Date Of Birth: 1970
Adam Hills Videos
Brighton Comedy Festival 2014 opening gala
Tesco had to close a supermarket in storm-lashed Brighton last night as the roof collapsed. And just around the corner the Brighton Dome risked similar structural damage thanks to the roar of the crowd when they learned that the surprise headliner at the comedy festival gala was none other than Michael McIntyre.
Most the crowd, that is. One couple were seen pointedly heading for the exit when his name was announced. Well, you can’t please everyone, and McIntyre has an understandable but largely undeserved reputation for twee observational material.
Had they stayed, that couple would have found ‘it’s all right once you’re in’, to coin a catchphrase of one of McIntyre’s new routines about the universal encouragement given to anyone making tentative steps in to a swimming pool. As is his forte, he took this familiar situation and wrung every drop of comedy from it through painstaking reconstruction, far more detailed than simple ‘have you ever noticed…?’ fare.
Other routines, presumably being worked through ahead for his Happy & Glorious tour – not due to start for another 11 months (dates) included moving to the countryside and discovering that the bucolic idyll becomes a terrifying cacophony of noise after dark, and the ego-denting effects of using himself as the celebrity in the Akinator The Genie guessing-game app. More familiar, possibly over-familiar, concerns included how to confront potential intruders downstairs, and the humiliation of misjudging the number of steps in a flight.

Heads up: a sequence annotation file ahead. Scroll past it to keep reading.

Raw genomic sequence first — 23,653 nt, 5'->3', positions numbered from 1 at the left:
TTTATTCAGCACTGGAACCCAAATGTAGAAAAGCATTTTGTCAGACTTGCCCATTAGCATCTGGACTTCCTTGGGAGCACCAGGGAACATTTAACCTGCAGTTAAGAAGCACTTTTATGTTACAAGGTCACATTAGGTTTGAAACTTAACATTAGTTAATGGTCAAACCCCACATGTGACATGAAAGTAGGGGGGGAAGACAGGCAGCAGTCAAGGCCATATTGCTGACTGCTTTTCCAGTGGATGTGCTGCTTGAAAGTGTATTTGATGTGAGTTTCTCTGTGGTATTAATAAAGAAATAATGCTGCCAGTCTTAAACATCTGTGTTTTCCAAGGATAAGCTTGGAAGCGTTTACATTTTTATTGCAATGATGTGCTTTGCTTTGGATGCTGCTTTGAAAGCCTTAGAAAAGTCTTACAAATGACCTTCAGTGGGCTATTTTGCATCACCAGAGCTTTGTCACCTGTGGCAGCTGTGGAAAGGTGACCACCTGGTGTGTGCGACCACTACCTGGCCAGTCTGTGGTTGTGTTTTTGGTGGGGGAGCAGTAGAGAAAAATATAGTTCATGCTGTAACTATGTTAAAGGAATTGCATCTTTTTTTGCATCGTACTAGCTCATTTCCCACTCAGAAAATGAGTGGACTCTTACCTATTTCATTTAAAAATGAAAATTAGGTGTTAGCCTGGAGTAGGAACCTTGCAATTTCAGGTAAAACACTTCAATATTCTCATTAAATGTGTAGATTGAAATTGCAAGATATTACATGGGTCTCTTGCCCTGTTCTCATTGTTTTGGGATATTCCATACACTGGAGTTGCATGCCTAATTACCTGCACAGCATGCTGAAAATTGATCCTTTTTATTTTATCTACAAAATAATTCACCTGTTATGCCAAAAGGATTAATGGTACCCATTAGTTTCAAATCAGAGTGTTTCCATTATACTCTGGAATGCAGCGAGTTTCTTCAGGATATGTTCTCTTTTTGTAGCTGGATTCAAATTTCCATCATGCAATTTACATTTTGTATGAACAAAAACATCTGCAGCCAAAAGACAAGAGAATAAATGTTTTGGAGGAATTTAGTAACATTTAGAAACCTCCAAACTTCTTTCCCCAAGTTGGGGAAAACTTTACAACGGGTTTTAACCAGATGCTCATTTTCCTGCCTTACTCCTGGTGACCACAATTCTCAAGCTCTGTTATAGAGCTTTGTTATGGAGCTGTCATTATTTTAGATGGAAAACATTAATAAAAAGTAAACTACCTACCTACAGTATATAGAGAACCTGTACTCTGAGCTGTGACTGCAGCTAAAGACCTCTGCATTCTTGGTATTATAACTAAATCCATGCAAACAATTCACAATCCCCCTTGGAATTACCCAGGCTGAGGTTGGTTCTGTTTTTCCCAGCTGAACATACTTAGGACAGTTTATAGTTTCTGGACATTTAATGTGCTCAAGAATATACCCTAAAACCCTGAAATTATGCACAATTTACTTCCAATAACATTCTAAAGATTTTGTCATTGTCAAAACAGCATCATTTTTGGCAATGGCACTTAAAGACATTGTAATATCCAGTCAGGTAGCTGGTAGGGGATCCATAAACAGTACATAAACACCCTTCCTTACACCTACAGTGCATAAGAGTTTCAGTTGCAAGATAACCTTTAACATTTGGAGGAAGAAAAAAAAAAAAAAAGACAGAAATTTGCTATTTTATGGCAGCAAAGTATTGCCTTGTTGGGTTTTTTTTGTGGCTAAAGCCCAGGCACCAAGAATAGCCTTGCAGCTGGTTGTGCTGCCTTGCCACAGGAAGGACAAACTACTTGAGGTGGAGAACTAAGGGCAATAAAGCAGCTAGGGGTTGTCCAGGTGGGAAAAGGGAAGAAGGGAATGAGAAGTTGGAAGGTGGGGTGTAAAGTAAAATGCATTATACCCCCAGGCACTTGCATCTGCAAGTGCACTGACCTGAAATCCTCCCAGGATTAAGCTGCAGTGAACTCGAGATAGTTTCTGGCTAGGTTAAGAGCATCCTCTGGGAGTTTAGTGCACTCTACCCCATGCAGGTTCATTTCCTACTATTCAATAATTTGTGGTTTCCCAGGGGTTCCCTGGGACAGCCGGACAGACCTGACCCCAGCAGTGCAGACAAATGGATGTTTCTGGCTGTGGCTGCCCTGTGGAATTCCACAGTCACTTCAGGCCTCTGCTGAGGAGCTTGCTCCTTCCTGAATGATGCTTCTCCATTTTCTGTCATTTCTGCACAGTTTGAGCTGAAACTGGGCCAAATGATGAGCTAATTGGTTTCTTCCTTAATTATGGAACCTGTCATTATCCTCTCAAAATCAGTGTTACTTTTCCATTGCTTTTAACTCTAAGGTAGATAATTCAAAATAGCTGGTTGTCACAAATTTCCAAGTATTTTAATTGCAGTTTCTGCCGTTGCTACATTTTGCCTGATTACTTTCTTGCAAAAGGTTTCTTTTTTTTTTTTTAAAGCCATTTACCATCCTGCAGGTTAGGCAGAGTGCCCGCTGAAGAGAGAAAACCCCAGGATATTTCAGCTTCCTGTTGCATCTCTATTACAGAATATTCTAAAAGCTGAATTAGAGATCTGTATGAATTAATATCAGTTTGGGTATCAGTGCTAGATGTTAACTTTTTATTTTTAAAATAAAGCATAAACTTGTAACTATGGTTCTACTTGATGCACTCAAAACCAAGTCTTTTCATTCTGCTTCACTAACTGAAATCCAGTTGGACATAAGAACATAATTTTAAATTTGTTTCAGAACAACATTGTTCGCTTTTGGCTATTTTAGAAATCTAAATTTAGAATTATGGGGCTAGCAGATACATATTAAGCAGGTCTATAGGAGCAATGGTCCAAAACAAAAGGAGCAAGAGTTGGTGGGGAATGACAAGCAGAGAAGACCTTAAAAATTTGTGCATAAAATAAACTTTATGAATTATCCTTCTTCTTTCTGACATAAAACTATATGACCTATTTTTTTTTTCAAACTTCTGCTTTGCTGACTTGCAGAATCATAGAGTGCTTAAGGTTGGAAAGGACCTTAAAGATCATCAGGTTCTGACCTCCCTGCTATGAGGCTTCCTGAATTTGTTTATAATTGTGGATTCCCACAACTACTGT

But his finest moment was a ‘funny walk’ routine to rival Mr Cleese’s finest, which demonstrated his own, peculiar gait, and a few others to boot. Rolling up his trouser leg creates a wonderfully stupid image, almost like a McGill seaside postcard, in comic contrast to his usual well-tailored look. Meanwhile the effect of his microphone transmitter pack making his jacket tails rise up provided an inadvertent Donald Duck effect. This will surely be a highlight of that 2015 tour.
McIntyre’s surprise appearance added some stardust to a night that, until that point, had largely been dependably funny, but with only sparse sparkles of anything more special to match the big occasion.
Compere Adam Hills, wandering into the auditorium, did typically great work in engineering some spontaneity. Although his suggestion of a hammy-legged can-can never got enough momentum; and the farm shop owner he brought into the spotlight was a little too starstruck and/or drunk to be of much use; though Hills handled the situation as expertly as ever.
The biggest reaction was when the Last Laugh host announced the news about Tesco’s roof – to triumphant cheers from the crowd. It could have been mistaken for a proud anti-capitalist stance, but turned out to be just snobbery. There’s Brighton for you.